Russian Analytical Digest (RAD)_No. 148: Foreign policy and Ideology

Author(s): Philipp Casula, Bo Petersson, Jens SiegertEditor(s): Stephen Aris, Matthias Neumann, Robert Orttung, Jeronim Perović, Heiko Pleines, Hans-Henning Schröder,  Aglaya Snetkov                                                      
Series: Russian Analytical Digest (RAD)

Issue: 148RAD-Issue10.jpg

Download: English (PDF)     


Publisher(s): Center for Security Studies (CSS), ETH Zurich; Research Centre for East European Studies, University of Bremen; Institute for European, Russian and Eurasian Studies, George Washington University

Publication Year: 2014

This edition examines the relationship between foreign policy and ideology in Putin’s Russia. Firstly, Philipp Casula considers Russia’s recent policy towards Crimea in terms of two political concepts that have traditionally been at the heart of Russian foreign policy thinking (reason of state & sovereignty) and one that has become more significant in recent years (biopolitics) centred on Russia’s responsibility for compatriots living abroad. He concludes that Russia has now given up on the idea of becoming part of the West, and is now focussed on Russian compatriots in the former USSR. Secondly, Bo Petersson outlines a paradox at the heart of contemporary Russian politics: whereas Putin’s personal popularity ratings remain high, the main institutions of the system, including the presidency, are seen as lacking legitimacy. He posits that the annexation of Crimea has served to revitalise Putin’s popularity, but the long-term impact of his policy in Ukraine is not yet clear. Thirdly, Jens Siegert notes how, since returning to the Kremlin, Putin has moved away from the informal “social contract” of the 2000s and towards a neo-ideology centred on a crude mixture of a sense of threat from and resentment towards the foreign and the human, neo-religious bigotry and an anti-Western and anti-modernizing geopolitical world view. He suggests this neo-ideology may secure the regime a few additional years in power, but that, in the long-run, it will likely lead the country into decline. Finally, there are a range of Russian public opinion polls on Putin’s leadership, Russia’s place in the world, the annexation of Crimea and the on-going Ukraine crisis.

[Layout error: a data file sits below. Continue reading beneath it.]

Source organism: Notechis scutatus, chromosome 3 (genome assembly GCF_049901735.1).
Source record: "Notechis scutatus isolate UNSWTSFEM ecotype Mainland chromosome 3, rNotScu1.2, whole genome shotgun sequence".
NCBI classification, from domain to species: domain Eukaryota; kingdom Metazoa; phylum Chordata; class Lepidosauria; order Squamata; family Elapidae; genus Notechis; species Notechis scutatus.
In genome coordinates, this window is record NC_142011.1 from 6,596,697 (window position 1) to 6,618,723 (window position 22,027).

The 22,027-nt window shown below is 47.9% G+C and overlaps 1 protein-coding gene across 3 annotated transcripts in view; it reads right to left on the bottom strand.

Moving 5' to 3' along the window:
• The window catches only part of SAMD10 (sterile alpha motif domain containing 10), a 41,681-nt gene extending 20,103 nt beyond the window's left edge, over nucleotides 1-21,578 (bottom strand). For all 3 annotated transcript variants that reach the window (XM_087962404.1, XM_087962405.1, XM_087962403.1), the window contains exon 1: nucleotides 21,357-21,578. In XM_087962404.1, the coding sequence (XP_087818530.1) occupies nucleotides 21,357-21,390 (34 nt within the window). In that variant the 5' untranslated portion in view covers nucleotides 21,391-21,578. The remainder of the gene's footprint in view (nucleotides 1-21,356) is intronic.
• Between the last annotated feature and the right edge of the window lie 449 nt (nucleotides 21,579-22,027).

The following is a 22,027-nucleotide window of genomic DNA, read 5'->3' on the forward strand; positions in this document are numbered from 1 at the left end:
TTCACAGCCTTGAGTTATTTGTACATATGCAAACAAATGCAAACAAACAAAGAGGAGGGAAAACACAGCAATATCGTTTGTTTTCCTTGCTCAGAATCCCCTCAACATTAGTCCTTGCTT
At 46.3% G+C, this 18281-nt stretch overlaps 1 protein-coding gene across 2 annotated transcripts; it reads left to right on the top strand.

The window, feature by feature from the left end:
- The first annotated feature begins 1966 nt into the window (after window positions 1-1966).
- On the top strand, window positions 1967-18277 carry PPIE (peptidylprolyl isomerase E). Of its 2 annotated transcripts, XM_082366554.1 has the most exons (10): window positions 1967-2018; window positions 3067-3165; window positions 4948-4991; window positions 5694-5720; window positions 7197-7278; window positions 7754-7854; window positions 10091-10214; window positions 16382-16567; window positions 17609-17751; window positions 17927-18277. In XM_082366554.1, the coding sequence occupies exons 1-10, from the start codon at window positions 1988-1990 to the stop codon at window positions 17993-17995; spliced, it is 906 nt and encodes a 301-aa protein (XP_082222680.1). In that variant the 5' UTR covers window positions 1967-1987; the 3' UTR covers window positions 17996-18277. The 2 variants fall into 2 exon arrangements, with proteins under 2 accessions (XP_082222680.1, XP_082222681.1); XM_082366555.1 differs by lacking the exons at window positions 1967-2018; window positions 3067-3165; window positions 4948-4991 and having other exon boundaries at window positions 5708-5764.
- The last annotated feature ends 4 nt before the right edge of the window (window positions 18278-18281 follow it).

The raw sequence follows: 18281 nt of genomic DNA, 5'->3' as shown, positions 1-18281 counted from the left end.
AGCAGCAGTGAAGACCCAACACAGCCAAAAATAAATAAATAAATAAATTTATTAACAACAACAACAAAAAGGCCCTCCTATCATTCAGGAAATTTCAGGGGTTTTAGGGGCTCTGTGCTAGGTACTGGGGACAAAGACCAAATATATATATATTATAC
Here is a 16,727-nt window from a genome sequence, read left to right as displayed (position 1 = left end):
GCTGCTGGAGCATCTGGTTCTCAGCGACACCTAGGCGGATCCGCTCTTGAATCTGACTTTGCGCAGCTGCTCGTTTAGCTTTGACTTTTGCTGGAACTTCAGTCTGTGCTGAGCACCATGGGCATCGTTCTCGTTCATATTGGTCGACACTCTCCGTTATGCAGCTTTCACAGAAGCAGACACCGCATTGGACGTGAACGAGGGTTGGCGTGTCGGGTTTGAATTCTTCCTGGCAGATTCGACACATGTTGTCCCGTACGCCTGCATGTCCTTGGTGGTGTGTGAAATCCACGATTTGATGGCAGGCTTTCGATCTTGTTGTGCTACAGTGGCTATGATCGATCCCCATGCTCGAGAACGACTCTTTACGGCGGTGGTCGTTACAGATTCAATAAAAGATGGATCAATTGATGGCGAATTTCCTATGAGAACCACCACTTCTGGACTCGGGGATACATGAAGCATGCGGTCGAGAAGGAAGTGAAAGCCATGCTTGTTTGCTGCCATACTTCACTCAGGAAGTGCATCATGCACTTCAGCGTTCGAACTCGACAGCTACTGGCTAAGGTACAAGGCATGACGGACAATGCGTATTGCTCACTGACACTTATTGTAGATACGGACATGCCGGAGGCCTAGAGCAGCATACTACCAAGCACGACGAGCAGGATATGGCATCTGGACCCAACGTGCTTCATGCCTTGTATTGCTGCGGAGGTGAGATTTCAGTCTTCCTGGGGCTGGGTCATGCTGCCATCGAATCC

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One thought on “Russian Analytical Digest (RAD)_No. 148: Foreign policy and Ideology

  1. Pingback: Russian Analytical Digest No. 150: Mega-Events | The Osint Journal Review

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